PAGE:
Ireland: please say No.

27 04 2012

At the end of May 2012, Ireland is going to vote on a referendum to amend the constitution to include austère economic policy. If I were Irish I would say: NO.

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5 years already

6 07 2011

Our little angel would be 5 today. Unfortunately he wasn’t to live more than 13 1/2 days.
So how are we coping 5 years on?

It’s still sore! Not the sharp pain that it was then but that numb residual pain that you know will be there forever. Have I come to terms with it? Not really. I have accepted the death of my child but I still resent the attitude of the medical corps during and after Pierre’s life.

The nurses that looked after Pierre in intensive care did all they could to make Pierre comfortable and faded into the background when we were around. They really did care.

The same cannot be said for the paediatric doctor that dealt with Pierre and us. as far as I’m concerned an executioner shows more compassion towards the condemned than this man. Somehow he became a doctor. it certainly wasn’t for his human interaction capabilities.

I don’t know how it’s done in other countries but still today I find that being asked as a parent to turn the ventilator that kept Pierre alive off was the worst thing to ask from anyone. How can any parent make such a decision? To this day I still don’t know how we did it.
All I know is that I, the father, took that final decision as I don’t think a mother should ever have to make that one. Mothers give life, they don’t take it. Did I really take the decision or did I trust the doctor’s advice that Pierre’s brain haemorrhages had probably caused irreparable damage and that he would never wake from his coma? It was the latter of course. All I decided was the when. Once all the members of family who had access to Pierre had had the chance to say goodbye to him, and we as parents had done the same, I nodded to the nurse and doctor. I then waited with Pierre in my arms, my right hand’s index and middle finger on his little heart.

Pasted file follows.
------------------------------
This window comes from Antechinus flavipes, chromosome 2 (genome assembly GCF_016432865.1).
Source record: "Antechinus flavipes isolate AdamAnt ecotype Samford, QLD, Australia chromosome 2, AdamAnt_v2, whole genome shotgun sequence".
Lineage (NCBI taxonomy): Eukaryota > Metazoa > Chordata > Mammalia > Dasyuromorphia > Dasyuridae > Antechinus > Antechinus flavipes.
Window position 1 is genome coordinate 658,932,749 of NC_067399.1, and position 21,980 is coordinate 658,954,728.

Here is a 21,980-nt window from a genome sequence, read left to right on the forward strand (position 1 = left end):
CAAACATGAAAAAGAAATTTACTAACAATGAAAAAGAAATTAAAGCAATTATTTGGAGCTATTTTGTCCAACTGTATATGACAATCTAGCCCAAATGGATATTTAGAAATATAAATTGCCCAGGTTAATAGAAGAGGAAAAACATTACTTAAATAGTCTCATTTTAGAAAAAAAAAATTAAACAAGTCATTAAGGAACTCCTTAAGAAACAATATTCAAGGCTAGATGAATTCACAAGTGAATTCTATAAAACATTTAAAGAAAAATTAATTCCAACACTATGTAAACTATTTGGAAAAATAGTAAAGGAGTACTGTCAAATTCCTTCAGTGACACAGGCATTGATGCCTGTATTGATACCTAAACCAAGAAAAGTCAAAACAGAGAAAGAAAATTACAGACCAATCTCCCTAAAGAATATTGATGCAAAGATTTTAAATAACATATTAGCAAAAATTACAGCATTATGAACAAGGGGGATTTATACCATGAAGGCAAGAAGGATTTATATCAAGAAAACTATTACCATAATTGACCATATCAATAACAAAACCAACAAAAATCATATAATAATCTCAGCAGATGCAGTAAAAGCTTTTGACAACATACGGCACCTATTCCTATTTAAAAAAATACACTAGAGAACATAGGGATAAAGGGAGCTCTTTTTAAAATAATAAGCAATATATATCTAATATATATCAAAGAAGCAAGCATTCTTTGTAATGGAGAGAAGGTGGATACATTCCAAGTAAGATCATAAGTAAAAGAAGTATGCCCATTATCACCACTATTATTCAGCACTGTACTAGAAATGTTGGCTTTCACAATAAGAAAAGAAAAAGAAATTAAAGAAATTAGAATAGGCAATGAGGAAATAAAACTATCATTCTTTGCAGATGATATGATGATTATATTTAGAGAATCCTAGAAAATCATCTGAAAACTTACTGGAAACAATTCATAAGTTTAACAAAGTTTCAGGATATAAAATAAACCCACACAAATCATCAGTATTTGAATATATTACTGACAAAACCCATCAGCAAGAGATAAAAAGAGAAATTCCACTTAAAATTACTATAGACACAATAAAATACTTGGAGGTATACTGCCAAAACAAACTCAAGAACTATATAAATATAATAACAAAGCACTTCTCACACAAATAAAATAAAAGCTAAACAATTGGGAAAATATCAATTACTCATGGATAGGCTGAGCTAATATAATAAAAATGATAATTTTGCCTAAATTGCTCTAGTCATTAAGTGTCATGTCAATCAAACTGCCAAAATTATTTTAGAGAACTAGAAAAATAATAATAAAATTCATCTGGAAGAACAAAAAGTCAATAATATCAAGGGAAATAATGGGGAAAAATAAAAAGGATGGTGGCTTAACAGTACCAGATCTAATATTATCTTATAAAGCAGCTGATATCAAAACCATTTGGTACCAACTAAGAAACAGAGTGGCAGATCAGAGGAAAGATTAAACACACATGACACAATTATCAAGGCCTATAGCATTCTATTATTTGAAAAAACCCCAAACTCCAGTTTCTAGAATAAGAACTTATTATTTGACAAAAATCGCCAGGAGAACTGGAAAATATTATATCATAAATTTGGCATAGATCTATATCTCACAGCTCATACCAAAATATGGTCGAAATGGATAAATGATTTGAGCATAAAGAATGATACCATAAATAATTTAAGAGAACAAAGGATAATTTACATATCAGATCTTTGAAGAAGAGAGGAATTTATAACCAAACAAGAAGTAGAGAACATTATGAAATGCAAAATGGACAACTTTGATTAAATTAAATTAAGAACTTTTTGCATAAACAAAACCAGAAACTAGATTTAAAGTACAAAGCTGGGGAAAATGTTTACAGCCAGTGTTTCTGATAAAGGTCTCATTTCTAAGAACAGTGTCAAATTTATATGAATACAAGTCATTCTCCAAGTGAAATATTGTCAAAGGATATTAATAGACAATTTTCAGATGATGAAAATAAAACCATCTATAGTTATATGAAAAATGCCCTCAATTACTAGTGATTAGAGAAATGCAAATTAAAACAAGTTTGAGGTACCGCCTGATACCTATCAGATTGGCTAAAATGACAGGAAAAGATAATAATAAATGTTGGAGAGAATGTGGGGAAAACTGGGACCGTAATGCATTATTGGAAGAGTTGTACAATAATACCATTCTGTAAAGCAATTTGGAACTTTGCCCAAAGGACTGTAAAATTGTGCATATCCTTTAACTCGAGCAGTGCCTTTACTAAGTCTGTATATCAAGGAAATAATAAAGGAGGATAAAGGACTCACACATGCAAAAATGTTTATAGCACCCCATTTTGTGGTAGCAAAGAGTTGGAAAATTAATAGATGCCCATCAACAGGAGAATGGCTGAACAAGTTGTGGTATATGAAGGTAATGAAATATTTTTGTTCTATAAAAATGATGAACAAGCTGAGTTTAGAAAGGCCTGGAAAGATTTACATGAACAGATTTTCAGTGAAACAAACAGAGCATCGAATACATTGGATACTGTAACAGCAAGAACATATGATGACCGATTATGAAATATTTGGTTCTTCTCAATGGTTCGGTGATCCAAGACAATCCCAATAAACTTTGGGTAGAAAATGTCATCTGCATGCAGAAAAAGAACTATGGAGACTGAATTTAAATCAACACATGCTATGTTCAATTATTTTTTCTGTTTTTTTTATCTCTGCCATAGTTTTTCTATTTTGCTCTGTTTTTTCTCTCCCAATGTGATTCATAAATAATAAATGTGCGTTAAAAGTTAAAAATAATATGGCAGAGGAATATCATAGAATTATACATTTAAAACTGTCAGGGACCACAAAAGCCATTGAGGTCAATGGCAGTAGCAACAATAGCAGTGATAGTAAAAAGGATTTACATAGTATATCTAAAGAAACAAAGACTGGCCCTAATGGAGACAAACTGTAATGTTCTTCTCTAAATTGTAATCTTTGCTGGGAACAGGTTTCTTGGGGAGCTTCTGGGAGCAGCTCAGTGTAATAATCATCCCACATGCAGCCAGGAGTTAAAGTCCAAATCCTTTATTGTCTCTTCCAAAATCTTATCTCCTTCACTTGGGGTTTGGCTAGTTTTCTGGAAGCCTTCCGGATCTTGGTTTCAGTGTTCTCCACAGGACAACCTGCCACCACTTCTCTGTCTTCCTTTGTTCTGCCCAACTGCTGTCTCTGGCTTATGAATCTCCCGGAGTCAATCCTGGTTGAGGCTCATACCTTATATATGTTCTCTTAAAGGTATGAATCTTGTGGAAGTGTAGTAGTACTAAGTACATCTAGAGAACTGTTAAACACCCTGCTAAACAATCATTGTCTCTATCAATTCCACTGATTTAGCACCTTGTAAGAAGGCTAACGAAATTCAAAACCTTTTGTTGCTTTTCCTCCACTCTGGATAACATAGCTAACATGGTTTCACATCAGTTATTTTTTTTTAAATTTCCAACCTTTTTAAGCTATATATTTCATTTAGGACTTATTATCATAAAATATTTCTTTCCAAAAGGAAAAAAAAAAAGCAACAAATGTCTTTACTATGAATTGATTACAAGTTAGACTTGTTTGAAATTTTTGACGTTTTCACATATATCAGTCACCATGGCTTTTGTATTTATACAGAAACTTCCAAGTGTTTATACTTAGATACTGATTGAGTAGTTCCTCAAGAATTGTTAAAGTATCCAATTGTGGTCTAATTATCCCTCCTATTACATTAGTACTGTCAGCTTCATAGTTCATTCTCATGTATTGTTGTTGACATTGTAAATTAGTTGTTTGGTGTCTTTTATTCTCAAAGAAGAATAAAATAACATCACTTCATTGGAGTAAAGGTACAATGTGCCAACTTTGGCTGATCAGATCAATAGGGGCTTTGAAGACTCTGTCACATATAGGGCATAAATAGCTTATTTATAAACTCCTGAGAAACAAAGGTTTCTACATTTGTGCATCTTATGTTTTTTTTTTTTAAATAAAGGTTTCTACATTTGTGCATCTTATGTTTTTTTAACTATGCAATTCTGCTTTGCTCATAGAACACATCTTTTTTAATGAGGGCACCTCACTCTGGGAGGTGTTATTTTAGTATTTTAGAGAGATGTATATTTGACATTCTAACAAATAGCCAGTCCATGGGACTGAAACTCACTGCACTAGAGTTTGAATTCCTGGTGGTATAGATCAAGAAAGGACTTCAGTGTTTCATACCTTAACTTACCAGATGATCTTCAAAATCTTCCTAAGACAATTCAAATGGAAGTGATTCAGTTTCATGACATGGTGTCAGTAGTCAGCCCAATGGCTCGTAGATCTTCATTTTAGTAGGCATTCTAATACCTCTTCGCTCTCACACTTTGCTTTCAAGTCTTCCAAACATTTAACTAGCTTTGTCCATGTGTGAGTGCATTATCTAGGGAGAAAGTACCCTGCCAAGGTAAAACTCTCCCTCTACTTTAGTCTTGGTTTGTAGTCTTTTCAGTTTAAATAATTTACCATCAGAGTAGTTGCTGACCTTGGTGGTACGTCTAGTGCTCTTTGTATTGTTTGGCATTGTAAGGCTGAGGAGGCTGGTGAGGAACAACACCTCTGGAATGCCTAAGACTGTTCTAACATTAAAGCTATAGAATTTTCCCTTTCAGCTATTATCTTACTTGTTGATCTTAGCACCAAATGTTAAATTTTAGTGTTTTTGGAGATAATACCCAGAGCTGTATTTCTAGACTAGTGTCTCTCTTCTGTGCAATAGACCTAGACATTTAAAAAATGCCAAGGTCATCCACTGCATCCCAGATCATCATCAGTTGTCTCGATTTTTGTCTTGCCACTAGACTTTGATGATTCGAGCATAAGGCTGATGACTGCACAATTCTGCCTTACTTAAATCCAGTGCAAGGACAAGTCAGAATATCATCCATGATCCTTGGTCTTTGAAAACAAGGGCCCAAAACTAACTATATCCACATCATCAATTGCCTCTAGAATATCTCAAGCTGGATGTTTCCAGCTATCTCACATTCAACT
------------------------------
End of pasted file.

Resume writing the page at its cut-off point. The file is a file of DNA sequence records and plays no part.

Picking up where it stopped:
I still see the poor little guy, struggling for the last few breaths of air, his heart  slowing down, and then finally stopping. During all that time I tried to comfort him by singing the lullabies I sang to him for the previous two weeks. My wife was knelt in front of me, stroking his head, his little hands, a few kisses now and then but utterly distraught. As was I.
To this day, I still don’t know if giving the doctor the go ahead was the right thing to do. And based on the interactions we had with him after Pierre’s death theses doubts only grew.

I trust in science and the scientific method but when a doctor tell you and your wife that because Pierre’s condition was a genetic disorder and because it is carried on the chromosome inherited from the mother’s side, we would NEVER have healthy boys and daughters would be carriers of the gene. He might as well have cut us open without any anaesthetic, it wouldn’t have caused more pain. He made this statement before having tested my wife’s DNA.
As it turns out he was wrong. He had never considered the possibility that Pierre’s condition was a random genetic mutation. I did and we didn’t wait for the results from the DNA tests to try for another child.

We now have two healthy boys: 3 1/2 years old and 9 1/2 months.

Today, Pierre, you’d be 5 years old. We would have a lovely party for you. A nice cake, lots of presents and laughter. Instead I’ll be standing at your graveside singing those lullabies that I sang for you.

Life goes on but the pain never leaves…